Being likewise fabricated on a perfect unit system, the interior partitions may all be made up in sections, complete with doors, ready to set in place and designed to match the general style of the outer wall screen.

These interior partition-units thus fabricated may be stored ready to use, and any changes to suit tenants made over night with no waste of time and material.

The increase of glass area over the usual skyscraper fenestration is only about ten per cent (the margin could be increased or diminished by expanding or contracting the copper members in which it is set), so the expense of heating is not materially increased. Inasmuch as the copper mullions are filled with insulating material and the window openings are tight, being mechanical units in a mechanical screen, this excess of glass is compensated.

The radiators are cast as a railing set in front of the lower glass unit of this outer screen wall, free enough to make cleaning easy.

The walls of the first two stories, or more, may be unobstructed glass – the dreams of the shop-keeper in this connection fully realized.

The connecting stairways necessary between floors are here arranged as a practical fire-escape forming the central feature, as may be seen at the front and rear of each section of the whole mass, and though cut off by fire-proof doors at each floor, the continuous stairway thus made discharges upon the sidewalk below without obstruction.

The construction of such a building as this would be at least one-third lighter than anything in the way of a tall building yet built – and three times stronger in any disturbance, the construction being balanced as the body on the legs, the walls hanging as the arms from the shoulders, the whole, heavy where weight insures stability.

But of chief value as I see it is the fact that the scheme as a whole would legitimately eliminate the matter of “architecture,” that now vexes all such buildings, from field construction, all such elements or architecture “exterior” or interior becoming a complete shop-fabrication – assembled only in the field.

The shop in our mechanical era is ten to one, economically efficient over the field, and will always increase over the field in economy and craftsmanship.

The mere physical concrete construction of pylons and floors is here non-involved with any interior or exterior, is easily rendered indestructible, and is made entirely independent of anything hitherto mixed up with it in our country as “Architecture.”  In the skyscraper as practiced at present the “Architecture” is expansively involved but is entirely irrelevant. But here it is entirely relevant but uninvolved.

Also the piping and conduits of all appurtenance-systems may be cut in the shop, the labor in the field reduced to assembling only, “fitting” or screwing up the joints being all that is necessary.

Thus we have, literally, a shop-made building all but the interior supporting posts and floors, which may be reinforced concrete or concrete-masked steel.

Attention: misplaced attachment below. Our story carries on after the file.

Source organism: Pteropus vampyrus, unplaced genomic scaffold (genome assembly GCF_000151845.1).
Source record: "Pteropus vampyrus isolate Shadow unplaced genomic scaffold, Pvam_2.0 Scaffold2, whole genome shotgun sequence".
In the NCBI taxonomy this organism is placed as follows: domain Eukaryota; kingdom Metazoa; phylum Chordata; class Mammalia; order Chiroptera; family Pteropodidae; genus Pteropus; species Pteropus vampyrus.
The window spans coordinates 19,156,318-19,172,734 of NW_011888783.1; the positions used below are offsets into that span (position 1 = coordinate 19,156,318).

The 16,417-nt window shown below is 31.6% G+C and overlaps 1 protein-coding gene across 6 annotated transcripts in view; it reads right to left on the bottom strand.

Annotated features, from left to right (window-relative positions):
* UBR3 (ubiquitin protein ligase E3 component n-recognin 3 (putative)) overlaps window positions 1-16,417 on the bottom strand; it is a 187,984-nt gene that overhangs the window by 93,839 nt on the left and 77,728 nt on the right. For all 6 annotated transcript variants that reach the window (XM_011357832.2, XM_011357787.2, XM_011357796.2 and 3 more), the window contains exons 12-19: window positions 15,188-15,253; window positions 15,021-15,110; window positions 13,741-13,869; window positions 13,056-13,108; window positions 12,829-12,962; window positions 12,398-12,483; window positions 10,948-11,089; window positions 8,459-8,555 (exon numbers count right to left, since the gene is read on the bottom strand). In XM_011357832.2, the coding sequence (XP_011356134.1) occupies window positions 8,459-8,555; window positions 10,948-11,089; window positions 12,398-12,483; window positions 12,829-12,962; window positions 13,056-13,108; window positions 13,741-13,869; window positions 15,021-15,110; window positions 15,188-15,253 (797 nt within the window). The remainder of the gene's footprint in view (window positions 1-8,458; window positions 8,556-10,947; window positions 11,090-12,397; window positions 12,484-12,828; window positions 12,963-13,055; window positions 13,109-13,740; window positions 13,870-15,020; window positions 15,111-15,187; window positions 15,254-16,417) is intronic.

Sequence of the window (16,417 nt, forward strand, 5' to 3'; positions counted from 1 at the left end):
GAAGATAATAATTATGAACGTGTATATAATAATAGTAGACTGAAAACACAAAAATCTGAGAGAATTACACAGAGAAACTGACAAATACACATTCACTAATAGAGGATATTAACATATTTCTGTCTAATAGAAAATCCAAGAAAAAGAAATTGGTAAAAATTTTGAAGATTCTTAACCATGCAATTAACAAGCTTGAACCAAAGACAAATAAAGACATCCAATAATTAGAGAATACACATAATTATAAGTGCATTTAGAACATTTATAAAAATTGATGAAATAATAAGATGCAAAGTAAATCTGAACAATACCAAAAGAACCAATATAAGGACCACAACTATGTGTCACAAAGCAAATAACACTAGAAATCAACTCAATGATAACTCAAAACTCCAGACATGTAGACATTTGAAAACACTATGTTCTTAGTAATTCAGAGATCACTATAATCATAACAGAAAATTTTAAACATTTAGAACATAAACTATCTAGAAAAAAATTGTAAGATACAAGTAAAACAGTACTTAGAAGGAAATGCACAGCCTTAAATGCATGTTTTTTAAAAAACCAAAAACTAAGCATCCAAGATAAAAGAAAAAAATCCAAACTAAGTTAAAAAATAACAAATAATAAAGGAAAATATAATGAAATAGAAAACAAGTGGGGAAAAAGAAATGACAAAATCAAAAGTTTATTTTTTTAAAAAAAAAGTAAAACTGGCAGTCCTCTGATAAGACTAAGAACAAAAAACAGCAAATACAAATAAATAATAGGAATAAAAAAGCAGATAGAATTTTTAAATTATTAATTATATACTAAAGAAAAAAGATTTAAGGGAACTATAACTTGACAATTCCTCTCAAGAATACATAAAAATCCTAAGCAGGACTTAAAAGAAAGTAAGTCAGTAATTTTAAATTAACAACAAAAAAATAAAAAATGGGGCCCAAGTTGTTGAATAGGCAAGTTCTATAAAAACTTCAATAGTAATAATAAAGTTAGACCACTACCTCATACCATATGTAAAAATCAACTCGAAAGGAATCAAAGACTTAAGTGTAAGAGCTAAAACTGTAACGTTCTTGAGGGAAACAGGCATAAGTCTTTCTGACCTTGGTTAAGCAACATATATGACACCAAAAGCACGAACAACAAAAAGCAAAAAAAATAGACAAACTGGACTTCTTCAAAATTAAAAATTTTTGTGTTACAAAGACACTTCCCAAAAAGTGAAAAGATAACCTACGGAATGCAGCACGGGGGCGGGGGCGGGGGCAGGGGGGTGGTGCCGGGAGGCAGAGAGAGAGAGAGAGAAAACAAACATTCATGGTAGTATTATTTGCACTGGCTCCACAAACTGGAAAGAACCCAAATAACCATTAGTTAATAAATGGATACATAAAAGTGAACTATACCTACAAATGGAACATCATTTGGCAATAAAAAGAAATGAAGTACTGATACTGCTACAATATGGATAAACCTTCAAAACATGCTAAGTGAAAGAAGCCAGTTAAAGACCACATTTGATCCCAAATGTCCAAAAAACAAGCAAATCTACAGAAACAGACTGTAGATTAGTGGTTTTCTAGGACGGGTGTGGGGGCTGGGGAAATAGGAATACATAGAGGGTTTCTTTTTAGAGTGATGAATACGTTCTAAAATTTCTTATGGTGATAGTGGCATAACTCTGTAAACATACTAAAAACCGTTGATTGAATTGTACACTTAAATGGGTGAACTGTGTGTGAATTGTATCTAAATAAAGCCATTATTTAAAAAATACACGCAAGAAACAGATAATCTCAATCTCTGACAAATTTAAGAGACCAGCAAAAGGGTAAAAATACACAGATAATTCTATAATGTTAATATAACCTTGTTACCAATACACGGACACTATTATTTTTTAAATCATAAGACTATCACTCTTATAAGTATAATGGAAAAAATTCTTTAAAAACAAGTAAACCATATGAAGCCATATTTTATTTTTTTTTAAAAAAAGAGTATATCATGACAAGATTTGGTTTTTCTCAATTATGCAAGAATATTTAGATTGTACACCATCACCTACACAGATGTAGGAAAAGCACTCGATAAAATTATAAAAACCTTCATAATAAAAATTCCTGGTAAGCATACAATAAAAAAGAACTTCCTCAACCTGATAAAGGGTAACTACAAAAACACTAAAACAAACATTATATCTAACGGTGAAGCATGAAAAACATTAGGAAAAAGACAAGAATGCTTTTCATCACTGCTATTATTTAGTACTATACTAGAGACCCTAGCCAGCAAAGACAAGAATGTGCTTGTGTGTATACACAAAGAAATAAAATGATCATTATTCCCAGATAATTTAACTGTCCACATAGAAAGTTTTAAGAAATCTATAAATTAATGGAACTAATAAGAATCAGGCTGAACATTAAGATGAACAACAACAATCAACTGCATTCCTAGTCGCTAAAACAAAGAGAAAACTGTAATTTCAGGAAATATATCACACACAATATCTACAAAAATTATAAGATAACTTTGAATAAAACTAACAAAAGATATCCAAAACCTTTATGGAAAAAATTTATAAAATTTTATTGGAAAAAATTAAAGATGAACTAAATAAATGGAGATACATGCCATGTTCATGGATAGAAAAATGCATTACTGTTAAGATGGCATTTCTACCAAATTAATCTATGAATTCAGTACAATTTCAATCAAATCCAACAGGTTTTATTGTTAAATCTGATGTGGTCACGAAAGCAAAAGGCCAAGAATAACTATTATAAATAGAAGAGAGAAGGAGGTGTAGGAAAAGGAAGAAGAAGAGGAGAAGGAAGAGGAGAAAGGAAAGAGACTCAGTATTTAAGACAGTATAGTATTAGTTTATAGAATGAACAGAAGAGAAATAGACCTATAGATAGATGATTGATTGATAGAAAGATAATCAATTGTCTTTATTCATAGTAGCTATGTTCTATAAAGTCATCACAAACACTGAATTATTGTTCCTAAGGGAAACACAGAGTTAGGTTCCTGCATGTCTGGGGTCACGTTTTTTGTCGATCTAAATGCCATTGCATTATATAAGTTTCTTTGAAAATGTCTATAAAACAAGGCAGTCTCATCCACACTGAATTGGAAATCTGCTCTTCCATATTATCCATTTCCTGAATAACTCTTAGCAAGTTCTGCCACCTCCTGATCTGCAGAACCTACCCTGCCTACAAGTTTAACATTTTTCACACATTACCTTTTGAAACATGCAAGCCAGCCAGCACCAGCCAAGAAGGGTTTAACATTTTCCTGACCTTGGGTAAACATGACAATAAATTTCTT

In this design, architecture has been frankly, profitably and artistically taken from the field to the factory – standardized as might be any mechanical thing whatsoever, from a penny-whistle to a piano.

There is no unsalable floor space in this building created “for effect,” as may be observed

There are no “features” manufactured “for effect.”

There is nothing added to the whole merely for this desired “effect.”

To gratify the landlord, his lot area is now salable to the very lot-line and on every floor, where ordinances do not interfere and demand that they be reduced in area as the building soars.

What architecture there is in evidence here is a light, trim, practical commercial fabric – every inch and pound of which is “in service.” There is in every reason why it should be beautiful. But it is best to say nothing about that, as things are now.

The present design was worked out for a lot three hundred feet by one hundred feet, the courts being open to the south.

There is nothing of importance to mention in the general disposition of the other necessary parts of the plan. All may be quite as customary.

My aim in this fabrication employing the cantilever system of construction which proved so effective in preserving the Imperial Hotel at Tokyo, was to achieve absolutely scientific utility by means of the Machine – to accomplish – first of all – a true standardization which would not only serve as a basis for keeping the life of the building true as architecture, but enable me to project the whole, as an expression of a valuable principle involved, into a genuine living-architecture of the present.

I began work upon this study in Los Angeles in the winter of 1923 having had the main features of it in mind for many years. I had the good fortune to explain it in detail to “lieber-meister” Louis H. Sullivan, some months before he died.

Gratefully I remember – and proudly too – “I have had faith that it would come,” he said. “This Architecture of Democracy – I see it in this building of yours, a genuine, beautiful thing. I knew what I was talking about all these years – you see. I never could have done this building myself, but I believe that, but for me, you could never have done it.”

I am sure I would never have reached it, but for what he was and what he did.

This design is dedicated to him.